Besides getting treatment for her back injury, Williams said she also received therapy since giving birth, and it was after she lost the 2018 U.S. Open to Naomi Osaka. The mother of one said she sent an apology letter to Osaka, and it took her some time to return to tennis. Serena Williams talked about when she plans to retire during a recent panel discussion. (Photo: Clive Brunskill/Getty Images Sport via Getty Images) For example, she had to drop out of the Rogers Cup and the Cincinnati Masters due to a back injury, and despite making it to four Grand Slam finals since giving birth, she hasn’t won a title yet. Osaka then responded to Williams and wrote: “People can misunderstand anger for strength because they can’t differentiate between the two,” she wrote. “No one has stood up for themselves the way you have and you need to continue trailblazing.” “[I plan to] transfer out, you know, in 20 years,” said Williams about retirement, according to Yahoo. Her words were met with cheers. Serena Williams has faced some on-the-court challenges since she delivered her daughter Alexis Olympia Ohanian Jr. on Sept. 1, 2017. Williams was hit with violations on that day, after she argued with the umpire’s call and broke her racket. And during the trophy ceremony, the crowd booed Osaka since they seemed to be on Williams’ side. It’s something she revealed Wednesday during a panel discussion for Advertising Week New York, and reportedly Williams wants to win her 24th Grand Slam title, which would tie a record established by Australian tennis player Margaret Court. “Days passed, and I still couldn’t find peace,” wrote Williams in an essay for Harper’s Bazaar. “I started seeing a therapist. I was searching for answers, and although I felt like I was making progress, I still wasn’t ready to pick up a racket.” But that hasn’t seemed to discourage Williams, and at 38 she said retirement isn’t in her immediate plans.
© 2018 Phys.org Quantum memories are devices that can store quantum information for a later time, which are usually implemented by storing and re-emitting photons with certain quantum states. But often it’s difficult to tell whether a memory is storing quantum or merely classical information. In a new paper, physicists have developed a new test to verify the quantum nature of quantum memories. More information: Denis Rosset, Francesco Buscemi, and Yeong-Cherng Liang. “Resource Theory of Quantum Memories and Their Faithful Verification with Minimal Assumptions.” Physical Review X. DOI: 10.1103/PhysRevX.8.021033 The new test uses a semiquantum framework that is very similar to that used in some tests of entanglement in quantum states, in which the entanglement refers to correlations in space, in contrast to the time-like entanglement in quantum memories. Conventional protocols for testing for space-like correlations often use two characters, Alice as the sender and Bob as the receiver of quantum states. But since quantum memories involve time-like correlations, the protocol needs only a single character, whom the researchers call Abby, to act as both the sender and receiver at different times. In the test proposed in the new study, by comparing the relative frequencies of the signals that Abby sends and receives, it is possible to estimate the time-like entanglement and therefore certify that a quantum memory can store quantum information.The researchers showed that the new test is robust against noise and losses, and they expect that it should be possible to experimentally perform the test with current technology. The test would then provide a very useful tool for the future development of quantum memories.”In the development of novel quantum technologies, it’s crucial that there exists a reliable way to benchmark the relevant components and make sure that they function as expected,” Liang said. “Our findings provide a way to certify one of the most important features of these components while making sure that we are not making more assumptions than necessary. With these tests, we hope that it simplifies the quality control procedures of quantum devices while not falling into the trap of making unjustifiable assumptions.” Explore further This document is subject to copyright. Apart from any fair dealing for the purpose of private study or research, no part may be reproduced without the written permission. The content is provided for information purposes only. Journal information: Physical Review X Citation: How can you tell if a quantum memory is really quantum? (2018, May 23) retrieved 18 August 2019 from https://phys.org/news/2018-05-quantum-memory.html (i) Although the inner workings of a quantum memory are hidden from view, if a memory can be simulated by measurement and state preparation (corresponding to entanglement-breaking channels) as shown in (ii), then the memory is not genuinely quantum. Credit: Rosset et al. Published by the American Physical Society Physicists use quantum memory to demonstrate quantum secure direct communication The researchers, Denis Rosset, Francesco Buscemi, and Yeong-Cherng Liang, have published a paper on the quantum memory test in a recent issue of Physical Review X.”Quantum memories are indispensable components of long-distance quantum communication networks and potentially even in a full-scale quantum computer,” Liang, a physicist at National Cheng Kung University in Taiwan, told Phys.org. “For these components to serve their purpose, it’s essential that they can preserve, at least, the quantum entanglement between certain inputs to the memory and whatever other parts that did not enter the memory. Our work strikes the right balance in certifying any device that possesses this ability while making the minimal assumptions.”As the scientists explain, the quantum entanglement between the system stored in the memory and any remote systems not in the memory must be maintained for the entire storage time. If this entanglement is broken at any time, then the device no longer functions as a quantum memory but rather as an “entanglement-breaking channel” and as a result can transmit only classical information. Although currently there are tests that can verify the quantum nature of a quantum memory, these tests have certain limitations. For one, they require the experimenter to trust that the measurement and state preparation devices used by the quantum memory are accurate. For this reason, these tests are called device-dependent protocols. However, a test that makes no assumptions cannot be “faithful,” meaning it may overlook some genuine quantum memories. This is because these methods test for the violation of a Bell inequality as verification of entanglement, which is sufficient but not necessary, as some genuinely quantum channels do not violate Bell inequalities and so would not pass this test.Although it would be ideal to design a test that is completely device-independent, the researchers explain that it is not possible to test a single memory in this manner, even in principle, due to the need to test the quantum memory at two different times. However, their new test is measurement-device-independent, meaning it still requires the state preparation device to be trusted, but no assumptions need to be made regarding the measurement device. The new test is also faithful, meaning it can correctly identify all quantum memories that function as non-entanglement-breaking quantum channels.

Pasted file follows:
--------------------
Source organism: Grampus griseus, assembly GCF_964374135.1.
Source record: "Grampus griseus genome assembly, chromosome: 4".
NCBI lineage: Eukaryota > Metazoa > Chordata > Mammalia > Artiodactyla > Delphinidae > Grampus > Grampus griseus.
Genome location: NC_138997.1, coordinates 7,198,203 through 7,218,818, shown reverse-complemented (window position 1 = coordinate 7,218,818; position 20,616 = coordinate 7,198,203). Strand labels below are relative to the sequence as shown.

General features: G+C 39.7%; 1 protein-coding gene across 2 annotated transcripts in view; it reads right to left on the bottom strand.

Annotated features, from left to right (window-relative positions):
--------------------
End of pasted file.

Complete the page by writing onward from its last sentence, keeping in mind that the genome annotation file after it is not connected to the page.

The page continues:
Forgetting can be the result of an active deletion process in the brain rather than a failure to remember —a mechanism that helps us adapt our behaviour according to the surroundings, says a new study. The findings could point towards new ways of tackling memory loss associated with conditions such as Alzheimer’s disease and other types of dementia.“Our study looks at the biological processes that happen in the brain when we forget something,” said Oliver Hardt from University of Edinburgh in Scotland. “The next step is to work out why some memories survive whilst others are erased. If we can understand how these memories are protected, it could one day lead to new therapies that stop or slow pathological memory loss,” Hardt said. Also Read – ‘Playing Jojo was emotionally exhausting’The findings were published in The Journal of Neuroscience. The study conducted in rats could also help scientists to understand why some unwanted memories are so long-lasting such as those of people suffering from post-traumatic stress disorders.Memories are maintained by chemical signalling between brain cells that rely on specialised receptors called AMPA receptors. The more AMPA receptors are on the surface where brain cells connect, the stronger the memory.